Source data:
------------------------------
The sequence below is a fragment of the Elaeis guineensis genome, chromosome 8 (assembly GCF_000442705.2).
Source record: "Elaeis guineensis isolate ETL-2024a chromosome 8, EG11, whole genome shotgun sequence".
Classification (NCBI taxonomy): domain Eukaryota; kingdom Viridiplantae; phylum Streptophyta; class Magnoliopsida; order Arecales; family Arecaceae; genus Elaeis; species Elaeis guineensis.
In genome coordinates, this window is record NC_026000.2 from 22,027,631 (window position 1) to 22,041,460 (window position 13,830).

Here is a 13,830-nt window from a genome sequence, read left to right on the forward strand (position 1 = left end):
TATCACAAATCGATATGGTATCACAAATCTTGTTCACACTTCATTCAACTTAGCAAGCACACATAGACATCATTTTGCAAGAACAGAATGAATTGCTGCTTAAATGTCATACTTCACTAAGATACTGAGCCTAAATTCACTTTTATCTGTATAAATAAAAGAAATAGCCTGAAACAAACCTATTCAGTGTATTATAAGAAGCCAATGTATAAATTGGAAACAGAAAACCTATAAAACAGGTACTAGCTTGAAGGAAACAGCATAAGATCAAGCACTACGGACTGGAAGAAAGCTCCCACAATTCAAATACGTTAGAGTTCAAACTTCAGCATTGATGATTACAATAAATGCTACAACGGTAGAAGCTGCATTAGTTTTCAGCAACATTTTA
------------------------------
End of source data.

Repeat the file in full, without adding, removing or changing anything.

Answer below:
The sequence below is a fragment of the Elaeis guineensis genome, chromosome 8 (assembly GCF_000442705.2).
Source record: "Elaeis guineensis isolate ETL-2024a chromosome 8, EG11, whole genome shotgun sequence".
Classification (NCBI taxonomy): domain Eukaryota; kingdom Viridiplantae; phylum Streptophyta; class Magnoliopsida; order Arecales; family Arecaceae; genus Elaeis; species Elaeis guineensis.
In genome coordinates, this window is record NC_026000.2 from 22,027,631 (window position 1) to 22,041,460 (window position 13,830).

Here is a 13,830-nt window from a genome sequence, read left to right on the forward strand (position 1 = left end):
TATCACAAATCGATATGGTATCACAAATCTTGTTCACACTTCATTCAACTTAGCAAGCACACATAGACATCATTTTGCAAGAACAGAATGAATTGCTGCTTAAATGTCATACTTCACTAAGATACTGAGCCTAAATTCACTTTTATCTGTATAAATAAAAGAAATAGCCTGAAACAAACCTATTCAGTGTATTATAAGAAGCCAATGTATAAATTGGAAACAGAAAACCTATAAAACAGGTACTAGCTTGAAGGAAACAGCATAAGATCAAGCACTACGGACTGGAAGAAAGCTCCCACAATTCAAATACGTTAGAGTTCAAACTTCAGCATTGATGATTACAATAAATGCTACAACGGTAGAAGCTGCATTAGTTTTCAGCAACATTTTA